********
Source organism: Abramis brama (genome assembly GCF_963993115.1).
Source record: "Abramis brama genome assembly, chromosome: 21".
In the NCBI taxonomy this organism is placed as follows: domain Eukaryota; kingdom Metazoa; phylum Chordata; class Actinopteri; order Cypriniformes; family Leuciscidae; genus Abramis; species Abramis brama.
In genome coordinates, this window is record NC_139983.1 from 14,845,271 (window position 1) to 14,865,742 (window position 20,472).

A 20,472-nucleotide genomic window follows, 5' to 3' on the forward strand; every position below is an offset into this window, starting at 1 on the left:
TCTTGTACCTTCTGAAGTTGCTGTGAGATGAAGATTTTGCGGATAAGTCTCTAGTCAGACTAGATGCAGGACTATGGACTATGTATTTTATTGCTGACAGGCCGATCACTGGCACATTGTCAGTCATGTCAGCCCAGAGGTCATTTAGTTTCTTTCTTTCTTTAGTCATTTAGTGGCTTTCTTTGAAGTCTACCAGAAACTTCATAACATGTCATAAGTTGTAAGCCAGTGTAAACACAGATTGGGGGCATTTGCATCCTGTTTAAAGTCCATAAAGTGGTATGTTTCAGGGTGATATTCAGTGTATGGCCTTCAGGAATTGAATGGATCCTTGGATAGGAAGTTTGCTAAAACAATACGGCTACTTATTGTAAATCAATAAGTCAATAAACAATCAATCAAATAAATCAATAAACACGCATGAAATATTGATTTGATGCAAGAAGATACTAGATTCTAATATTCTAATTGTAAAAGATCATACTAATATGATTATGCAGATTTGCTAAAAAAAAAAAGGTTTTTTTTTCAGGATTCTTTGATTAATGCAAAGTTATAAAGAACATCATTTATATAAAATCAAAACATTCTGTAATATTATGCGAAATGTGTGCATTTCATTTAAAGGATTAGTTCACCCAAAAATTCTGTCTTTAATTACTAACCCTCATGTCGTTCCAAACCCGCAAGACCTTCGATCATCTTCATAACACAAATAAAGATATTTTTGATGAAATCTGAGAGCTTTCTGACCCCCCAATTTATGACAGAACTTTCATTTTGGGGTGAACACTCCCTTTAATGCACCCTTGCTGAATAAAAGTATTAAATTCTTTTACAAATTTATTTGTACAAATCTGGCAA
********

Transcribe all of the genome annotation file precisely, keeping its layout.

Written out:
Source organism: Abramis brama (genome assembly GCF_963993115.1).
Source record: "Abramis brama genome assembly, chromosome: 21".
In the NCBI taxonomy this organism is placed as follows: domain Eukaryota; kingdom Metazoa; phylum Chordata; class Actinopteri; order Cypriniformes; family Leuciscidae; genus Abramis; species Abramis brama.
In genome coordinates, this window is record NC_139983.1 from 14,845,271 (window position 1) to 14,865,742 (window position 20,472).

A 20,472-nucleotide genomic window follows, 5' to 3' on the forward strand; every position below is an offset into this window, starting at 1 on the left:
TCTTGTACCTTCTGAAGTTGCTGTGAGATGAAGATTTTGCGGATAAGTCTCTAGTCAGACTAGATGCAGGACTATGGACTATGTATTTTATTGCTGACAGGCCGATCACTGGCACATTGTCAGTCATGTCAGCCCAGAGGTCATTTAGTTTCTTTCTTTCTTTAGTCATTTAGTGGCTTTCTTTGAAGTCTACCAGAAACTTCATAACATGTCATAAGTTGTAAGCCAGTGTAAACACAGATTGGGGGCATTTGCATCCTGTTTAAAGTCCATAAAGTGGTATGTTTCAGGGTGATATTCAGTGTATGGCCTTCAGGAATTGAATGGATCCTTGGATAGGAAGTTTGCTAAAACAATACGGCTACTTATTGTAAATCAATAAGTCAATAAACAATCAATCAAATAAATCAATAAACACGCATGAAATATTGATTTGATGCAAGAAGATACTAGATTCTAATATTCTAATTGTAAAAGATCATACTAATATGATTATGCAGATTTGCTAAAAAAAAAAAGGTTTTTTTTTCAGGATTCTTTGATTAATGCAAAGTTATAAAGAACATCATTTATATAAAATCAAAACATTCTGTAATATTATGCGAAATGTGTGCATTTCATTTAAAGGATTAGTTCACCCAAAAATTCTGTCTTTAATTACTAACCCTCATGTCGTTCCAAACCCGCAAGACCTTCGATCATCTTCATAACACAAATAAAGATATTTTTGATGAAATCTGAGAGCTTTCTGACCCCCCAATTTATGACAGAACTTTCATTTTGGGGTGAACACTCCCTTTAATGCACCCTTGCTGAATAAAAGTATTAAATTCTTTTACAAATTTATTTGTACAAATCTGGCAA